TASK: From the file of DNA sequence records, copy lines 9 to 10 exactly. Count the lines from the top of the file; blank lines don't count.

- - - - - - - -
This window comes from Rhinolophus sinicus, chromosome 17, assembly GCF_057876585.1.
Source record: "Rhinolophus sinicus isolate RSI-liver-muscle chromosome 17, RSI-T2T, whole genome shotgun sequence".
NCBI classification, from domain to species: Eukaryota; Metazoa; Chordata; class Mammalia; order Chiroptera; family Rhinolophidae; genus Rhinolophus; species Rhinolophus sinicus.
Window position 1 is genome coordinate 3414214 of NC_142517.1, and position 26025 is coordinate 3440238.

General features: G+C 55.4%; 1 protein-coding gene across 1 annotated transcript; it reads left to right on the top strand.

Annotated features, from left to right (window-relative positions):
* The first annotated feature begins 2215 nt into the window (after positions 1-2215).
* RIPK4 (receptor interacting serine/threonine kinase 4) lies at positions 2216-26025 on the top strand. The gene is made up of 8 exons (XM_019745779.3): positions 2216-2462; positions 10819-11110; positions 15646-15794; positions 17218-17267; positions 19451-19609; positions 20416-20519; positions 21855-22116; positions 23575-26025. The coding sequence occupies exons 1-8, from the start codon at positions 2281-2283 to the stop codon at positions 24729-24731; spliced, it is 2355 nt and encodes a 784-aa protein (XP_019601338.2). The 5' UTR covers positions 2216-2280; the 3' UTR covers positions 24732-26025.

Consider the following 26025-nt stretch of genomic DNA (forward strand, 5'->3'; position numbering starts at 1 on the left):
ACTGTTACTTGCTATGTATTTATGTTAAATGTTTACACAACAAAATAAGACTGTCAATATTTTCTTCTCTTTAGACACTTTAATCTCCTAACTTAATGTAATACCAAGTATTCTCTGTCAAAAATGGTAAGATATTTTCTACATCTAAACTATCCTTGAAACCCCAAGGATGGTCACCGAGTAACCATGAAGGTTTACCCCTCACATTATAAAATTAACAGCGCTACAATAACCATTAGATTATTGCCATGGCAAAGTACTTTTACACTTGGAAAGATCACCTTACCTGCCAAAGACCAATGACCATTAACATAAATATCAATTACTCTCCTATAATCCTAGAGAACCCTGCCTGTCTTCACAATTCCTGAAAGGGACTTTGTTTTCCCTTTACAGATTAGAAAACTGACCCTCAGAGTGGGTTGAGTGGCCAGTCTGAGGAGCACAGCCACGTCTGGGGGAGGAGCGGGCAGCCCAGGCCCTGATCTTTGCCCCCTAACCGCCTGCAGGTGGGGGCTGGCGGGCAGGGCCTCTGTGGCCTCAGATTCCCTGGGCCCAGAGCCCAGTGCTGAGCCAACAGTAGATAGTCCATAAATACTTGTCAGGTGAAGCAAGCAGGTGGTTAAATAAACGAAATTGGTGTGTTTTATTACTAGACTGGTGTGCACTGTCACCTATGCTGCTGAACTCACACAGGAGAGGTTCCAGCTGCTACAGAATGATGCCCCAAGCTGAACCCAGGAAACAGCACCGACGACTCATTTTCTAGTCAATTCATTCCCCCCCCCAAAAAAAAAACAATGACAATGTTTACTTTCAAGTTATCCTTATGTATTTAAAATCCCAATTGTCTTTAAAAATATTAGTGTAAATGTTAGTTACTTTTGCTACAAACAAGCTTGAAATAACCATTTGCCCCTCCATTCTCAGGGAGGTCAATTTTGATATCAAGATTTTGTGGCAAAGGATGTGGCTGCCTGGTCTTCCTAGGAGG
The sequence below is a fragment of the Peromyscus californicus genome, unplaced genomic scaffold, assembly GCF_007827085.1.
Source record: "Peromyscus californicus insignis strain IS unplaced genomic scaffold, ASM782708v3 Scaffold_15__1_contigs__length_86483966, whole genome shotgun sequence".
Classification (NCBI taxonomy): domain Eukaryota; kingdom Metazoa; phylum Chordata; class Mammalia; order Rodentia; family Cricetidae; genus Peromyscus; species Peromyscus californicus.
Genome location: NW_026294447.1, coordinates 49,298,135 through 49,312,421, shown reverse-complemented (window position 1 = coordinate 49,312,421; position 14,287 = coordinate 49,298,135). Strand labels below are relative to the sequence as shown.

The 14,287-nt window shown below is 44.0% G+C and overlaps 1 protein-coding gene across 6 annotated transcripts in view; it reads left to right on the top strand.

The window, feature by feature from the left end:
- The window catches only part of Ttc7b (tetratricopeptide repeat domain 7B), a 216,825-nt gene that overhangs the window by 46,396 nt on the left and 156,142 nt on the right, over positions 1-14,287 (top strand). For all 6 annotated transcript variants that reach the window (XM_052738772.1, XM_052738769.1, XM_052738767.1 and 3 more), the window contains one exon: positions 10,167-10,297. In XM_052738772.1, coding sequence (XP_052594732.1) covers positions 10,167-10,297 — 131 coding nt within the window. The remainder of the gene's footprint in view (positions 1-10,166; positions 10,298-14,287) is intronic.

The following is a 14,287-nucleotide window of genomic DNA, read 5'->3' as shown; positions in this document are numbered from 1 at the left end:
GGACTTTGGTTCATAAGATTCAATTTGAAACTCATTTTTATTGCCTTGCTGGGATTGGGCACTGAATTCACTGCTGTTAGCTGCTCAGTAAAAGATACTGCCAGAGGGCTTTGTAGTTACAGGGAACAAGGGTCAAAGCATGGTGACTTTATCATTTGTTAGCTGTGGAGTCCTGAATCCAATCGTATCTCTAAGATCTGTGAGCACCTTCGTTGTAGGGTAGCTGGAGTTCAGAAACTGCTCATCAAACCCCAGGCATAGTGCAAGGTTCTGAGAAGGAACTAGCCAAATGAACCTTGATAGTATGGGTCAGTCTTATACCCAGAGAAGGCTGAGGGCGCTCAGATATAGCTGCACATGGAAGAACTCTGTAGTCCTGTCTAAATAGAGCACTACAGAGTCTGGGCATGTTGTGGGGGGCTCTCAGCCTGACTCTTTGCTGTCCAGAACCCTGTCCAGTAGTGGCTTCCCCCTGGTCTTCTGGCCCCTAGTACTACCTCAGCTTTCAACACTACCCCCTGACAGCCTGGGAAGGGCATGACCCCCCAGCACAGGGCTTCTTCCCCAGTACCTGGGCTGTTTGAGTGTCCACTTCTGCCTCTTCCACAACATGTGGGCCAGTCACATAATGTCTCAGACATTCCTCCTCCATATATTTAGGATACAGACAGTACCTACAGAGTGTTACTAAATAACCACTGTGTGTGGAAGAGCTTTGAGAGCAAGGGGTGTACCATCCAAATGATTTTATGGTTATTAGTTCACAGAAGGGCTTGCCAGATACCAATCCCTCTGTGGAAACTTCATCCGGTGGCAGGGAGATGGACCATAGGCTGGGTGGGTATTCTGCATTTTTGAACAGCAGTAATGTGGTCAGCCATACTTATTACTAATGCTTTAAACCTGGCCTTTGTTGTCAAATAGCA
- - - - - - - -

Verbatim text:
Consider the following 26025-nt stretch of genomic DNA (forward strand, 5'->3'; position numbering starts at 1 on the left):
ACTGTTACTTGCTATGTATTTATGTTAAATGTTTACACAACAAAATAAGACTGTCAATATTTTCTTCTCTTTAGACACTTTAATCTCCTAACTTAATGTAATACCAAGTATTCTCTGTCAAAAATGGTAAGATATTTTCTACATCTAAACTATCCTTGAAACCCCAAGGATGGTCACCGAGTAACCATGAAGGTTTACCCCTCACATTATAAAATTAACAGCGCTACAATAACCATTAGATTATTGCCATGGCAAAGTACTTTTACACTTGGAAAGATCACCTTACCTGCCAAAGACCAATGACCATTAACATAAATATCAATTACTCTCCTATAATCCTAGAGAACCCTGCCTGTCTTCACAATTCCTGAAAGGGACTTTGTTTTCCCTTTACAGATTAGAAAACTGACCCTCAGAGTGGGTTGAGTGGCCAGTCTGAGGAGCACAGCCACGTCTGGGGGAGGAGCGGGCAGCCCAGGCCCTGATCTTTGCCCCCTAACCGCCTGCAGGTGGGGGCTGGCGGGCAGGGCCTCTGTGGCCTCAGATTCCCTGGGCCCAGAGCCCAGTGCTGAGCCAACAGTAGATAGTCCATAAATACTTGTCAGGTGAAGCAAGCAGGTGGTTAAATAAACGAAATTGGTGTGTTTTATTACTAGACTGGTGTGCACTGTCACCTATGCTGCTGAACTCACACAGGAGAGGTTCCAGCTGCTACAGAATGATGCCCCAAGCTGAACCCAGGAAACAGCACCGACGACTCATTTTCTAGTCAATTCATTCCCCCCCCCAAAAAAAAAACAATGACAATGTTTACTTTCAAGTTATCCTTATGTATTTAAAATCCCAATTGTCTTTAAAAATATTAGTGTAAATGTTAGTTACTTTTGCTACAAACAAGCTTGAAATAACCATTTGCCCCTCCATTCTCAGGGAGGTCAATTTTGATATCAAGATTTTGTGGCAAAGGATGTGGCTGCCTGGTCTTCCTAGGAGG